ANNAPOLIS -- Gov. William Donald Schaefer nudged stubborn House and Senate tax conferees into a face-to-face meeting last night, raising the hope that the legislature's budget and tax deadlock might be broken before Monday's scheduled midnight adjournment.
The conferees settled nothing during their 90-minute discussion, but seemed on the verge of a compromise that could be completed when they meet again today.
The biggest sticking point, it appeared, was whether a new 6 percent income tax bracket for the wealthy, proposed by the House, should be permanent or, as the Senate suggested, should expire after two or three years.
As an alternative, the Senate proposed a temporary income tax surcharge on all taxpayers, with a 1 percent surcharge on taxable incomes below $50,000 and a 3 percent surcharge for taxable incomes above that.
"In two years, when the recession is over, we may not need this money [from higher taxes]," argued Sen. John A. Cade, R-Anne Arundel.
The meeting itself was a step forward on a day when neither side seemed eager to deal. The lawmakers convened only after the two sides met privately in Mr. Schaefer's State House office, the last of a series of meetings the governor held with senators and delegates throughout the day.
"Everybody got a little bit off their chests [at that meeting]," Mr. Schaefer said afterward. "The more they talked at me, the more they thought they'd like to try it themselves. I had a report they made progress tonight, and that's good."
The politically explosive tax issue has kept the two houses from reaching final agreement on the state budget for next year, which in turn has threatened to force an extension of the 90-day session past Monday's scheduled adjournment until a spending plan is adopted.
Both houses have anticipated a tax increase to balance the fiscal 1993 budget and to cover the deficit remaining in the current fiscal year. Without higher taxes, spending on a broad list of government programs could be cut drastically -- a scenario that backers of the tax package have called a "doomsday" budget.
But House leaders warned that if their tax plan is changed, they may lose the slim majority they pulled together to pass it in the first place.
Senate leaders countered with their own warning, saying that if the House tax plan is not changed, there is no way they can gather a majority for it.
When the conferees finally met last night, they made these points:
* Senators said they might go along with a House proposal for a "gas guzzler" titling tax that penalizes purchasers of vehicles that use a lot of gas but offers tax credits to those who buy fuel-efficient cars.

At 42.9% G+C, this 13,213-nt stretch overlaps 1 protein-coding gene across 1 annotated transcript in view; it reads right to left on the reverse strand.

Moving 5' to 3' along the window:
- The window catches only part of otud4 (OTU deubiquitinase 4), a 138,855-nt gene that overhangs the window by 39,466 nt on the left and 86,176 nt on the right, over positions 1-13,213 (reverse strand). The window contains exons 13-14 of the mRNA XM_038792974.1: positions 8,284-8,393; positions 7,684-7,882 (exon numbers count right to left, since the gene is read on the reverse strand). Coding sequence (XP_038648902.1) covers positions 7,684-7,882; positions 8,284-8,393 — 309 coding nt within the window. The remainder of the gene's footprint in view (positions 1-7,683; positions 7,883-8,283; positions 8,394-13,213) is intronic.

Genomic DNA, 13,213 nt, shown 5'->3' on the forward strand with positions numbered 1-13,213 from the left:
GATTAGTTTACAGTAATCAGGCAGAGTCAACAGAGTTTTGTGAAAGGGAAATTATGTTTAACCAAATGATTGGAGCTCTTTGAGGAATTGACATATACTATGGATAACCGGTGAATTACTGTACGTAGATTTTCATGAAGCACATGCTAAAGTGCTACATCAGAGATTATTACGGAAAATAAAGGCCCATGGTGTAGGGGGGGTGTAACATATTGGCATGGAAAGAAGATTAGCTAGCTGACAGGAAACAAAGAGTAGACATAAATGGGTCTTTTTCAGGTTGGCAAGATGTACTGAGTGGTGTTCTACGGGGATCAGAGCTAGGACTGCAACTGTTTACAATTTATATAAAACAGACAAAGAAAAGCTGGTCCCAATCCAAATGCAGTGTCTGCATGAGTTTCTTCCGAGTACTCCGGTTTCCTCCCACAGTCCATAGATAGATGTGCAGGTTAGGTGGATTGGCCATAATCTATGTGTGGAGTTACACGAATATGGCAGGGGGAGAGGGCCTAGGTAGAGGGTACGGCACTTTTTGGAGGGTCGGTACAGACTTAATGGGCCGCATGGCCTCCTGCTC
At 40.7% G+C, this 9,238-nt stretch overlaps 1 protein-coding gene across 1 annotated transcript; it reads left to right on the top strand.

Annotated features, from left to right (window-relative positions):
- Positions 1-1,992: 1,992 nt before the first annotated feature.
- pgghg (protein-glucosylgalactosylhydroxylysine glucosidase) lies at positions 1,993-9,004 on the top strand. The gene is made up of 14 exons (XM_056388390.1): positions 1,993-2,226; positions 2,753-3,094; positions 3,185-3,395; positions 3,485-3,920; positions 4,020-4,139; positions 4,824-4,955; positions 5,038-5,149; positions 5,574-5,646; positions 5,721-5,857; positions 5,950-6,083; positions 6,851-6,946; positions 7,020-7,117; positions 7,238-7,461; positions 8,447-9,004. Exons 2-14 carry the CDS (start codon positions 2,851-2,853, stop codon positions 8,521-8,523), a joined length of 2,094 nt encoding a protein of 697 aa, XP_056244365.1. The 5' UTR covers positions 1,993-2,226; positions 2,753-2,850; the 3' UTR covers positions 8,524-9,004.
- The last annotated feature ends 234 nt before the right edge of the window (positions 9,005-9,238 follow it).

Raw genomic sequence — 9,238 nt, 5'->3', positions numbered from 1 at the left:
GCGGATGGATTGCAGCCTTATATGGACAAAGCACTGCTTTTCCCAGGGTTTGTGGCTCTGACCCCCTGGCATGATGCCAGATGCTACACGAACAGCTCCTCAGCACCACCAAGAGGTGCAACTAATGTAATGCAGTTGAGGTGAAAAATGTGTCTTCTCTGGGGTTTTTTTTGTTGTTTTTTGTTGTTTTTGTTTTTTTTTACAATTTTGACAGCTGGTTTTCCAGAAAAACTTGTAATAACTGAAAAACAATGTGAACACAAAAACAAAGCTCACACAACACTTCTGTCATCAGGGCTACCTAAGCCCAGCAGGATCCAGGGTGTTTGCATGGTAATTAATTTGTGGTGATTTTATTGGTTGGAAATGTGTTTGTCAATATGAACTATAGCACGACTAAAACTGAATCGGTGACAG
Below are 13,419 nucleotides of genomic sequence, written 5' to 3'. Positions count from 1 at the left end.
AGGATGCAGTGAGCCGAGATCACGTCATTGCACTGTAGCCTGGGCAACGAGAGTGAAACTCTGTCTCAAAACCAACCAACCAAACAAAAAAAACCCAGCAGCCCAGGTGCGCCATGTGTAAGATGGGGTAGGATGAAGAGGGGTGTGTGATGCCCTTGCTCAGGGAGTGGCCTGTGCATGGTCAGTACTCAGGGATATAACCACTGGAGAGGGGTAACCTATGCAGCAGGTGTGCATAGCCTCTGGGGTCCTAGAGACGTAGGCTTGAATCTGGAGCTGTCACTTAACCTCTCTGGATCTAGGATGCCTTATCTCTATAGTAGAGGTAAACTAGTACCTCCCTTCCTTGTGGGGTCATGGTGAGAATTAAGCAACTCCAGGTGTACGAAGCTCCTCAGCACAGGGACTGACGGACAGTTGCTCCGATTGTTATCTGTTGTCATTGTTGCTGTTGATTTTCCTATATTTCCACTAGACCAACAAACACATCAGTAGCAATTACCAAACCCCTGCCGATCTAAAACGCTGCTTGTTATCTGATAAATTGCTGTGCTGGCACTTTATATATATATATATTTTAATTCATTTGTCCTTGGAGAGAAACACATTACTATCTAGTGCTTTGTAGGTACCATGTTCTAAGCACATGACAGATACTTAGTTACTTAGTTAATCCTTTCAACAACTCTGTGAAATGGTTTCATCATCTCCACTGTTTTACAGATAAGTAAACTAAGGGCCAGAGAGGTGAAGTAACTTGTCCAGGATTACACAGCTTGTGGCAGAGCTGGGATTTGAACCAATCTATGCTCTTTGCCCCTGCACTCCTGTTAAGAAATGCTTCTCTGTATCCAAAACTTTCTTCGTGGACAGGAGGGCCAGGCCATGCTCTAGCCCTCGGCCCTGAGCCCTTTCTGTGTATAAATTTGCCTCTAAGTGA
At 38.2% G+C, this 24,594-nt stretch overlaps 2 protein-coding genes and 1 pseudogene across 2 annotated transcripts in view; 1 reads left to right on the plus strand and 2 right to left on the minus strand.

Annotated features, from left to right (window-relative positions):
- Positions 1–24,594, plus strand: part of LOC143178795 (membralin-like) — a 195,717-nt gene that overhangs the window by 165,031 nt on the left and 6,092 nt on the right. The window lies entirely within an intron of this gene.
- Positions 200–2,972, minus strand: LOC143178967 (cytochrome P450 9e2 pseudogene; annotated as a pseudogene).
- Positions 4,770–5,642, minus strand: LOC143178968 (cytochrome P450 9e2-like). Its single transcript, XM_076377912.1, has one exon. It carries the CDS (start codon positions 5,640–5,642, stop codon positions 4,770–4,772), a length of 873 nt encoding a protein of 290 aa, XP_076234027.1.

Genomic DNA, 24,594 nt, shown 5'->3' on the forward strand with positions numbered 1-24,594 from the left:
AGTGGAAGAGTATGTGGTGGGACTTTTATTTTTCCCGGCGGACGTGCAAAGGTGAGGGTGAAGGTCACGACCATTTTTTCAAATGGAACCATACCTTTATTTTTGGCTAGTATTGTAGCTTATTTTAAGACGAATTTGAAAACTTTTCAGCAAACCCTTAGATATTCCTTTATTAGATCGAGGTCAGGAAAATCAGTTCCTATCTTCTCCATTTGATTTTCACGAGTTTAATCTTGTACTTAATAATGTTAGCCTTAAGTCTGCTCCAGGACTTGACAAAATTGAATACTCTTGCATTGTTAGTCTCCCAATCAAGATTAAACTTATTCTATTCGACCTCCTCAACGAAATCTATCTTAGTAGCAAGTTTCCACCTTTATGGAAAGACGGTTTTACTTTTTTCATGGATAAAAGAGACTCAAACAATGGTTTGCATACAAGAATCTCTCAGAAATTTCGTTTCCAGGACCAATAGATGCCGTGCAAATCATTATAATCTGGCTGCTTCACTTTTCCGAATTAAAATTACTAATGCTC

But the senators said they wanted to see compromises in other areas of the House tax package before endorsing the "gas guzzler" concept. The conferees did not even mention the House's proposed nickel-a-gallon increase in the gasoline tax. The gasoline tax increase, designed to restart the state's road-building program, appears acceptable to a majority of both houses.
* The senators also said they could endorse a House proposal to raise the state's corporate income tax rate, but proposed a single increase rather than the two-tiered approach proposed by the House. The House bill would raise the 7 percent rate to 7.5 percent for companies with profits of $1 million or less and to 8 percent for those with profits above $1 million.
* The senators told their House counterparts that they might be able to push through a proposal to give Baltimore and the 23 counties authority to raise their maximum piggyback income tax rate from 50 percent to 60 percent to offset huge cuts in state aid.
But they said there was no way they could push through a companion proposal to grant local jurisdictions additional authority to raise a broad array of other local taxes on utilities, movie rentals, hotels, gaming events and other activities.
"There are just some senators who are very jealous of their local prerogatives," explained Sen. Barbara A. Hoffman, D-Baltimore.
* The delegates, under criticism from the Senate for talking about the need to expand the taxable base for the state's 5 percent sales tax but then failing to do so, proposed expanding the tax to cover the cost of residential and commercial security services.
The tax conferees have previously agreed to raise the tax on cigarettes by 20 cents a pack to 36 cents. It appeared for most of the day that no progress on the budget and tax issues would be made, leading to broad speculation about the impact of an extended legislative session.
Such an embarrassing ending would imperil the state's $330 million capital construction budget, and possibly cost the state its triple-A bond rating, lawmakers predicted.
Leaders in both houses spent most of the day pointing fingers at their counterparts across the hall, blaming them for "inflexibility," for refusing to compromise, and for wanting to dictate how the final budget and tax package should be shaped.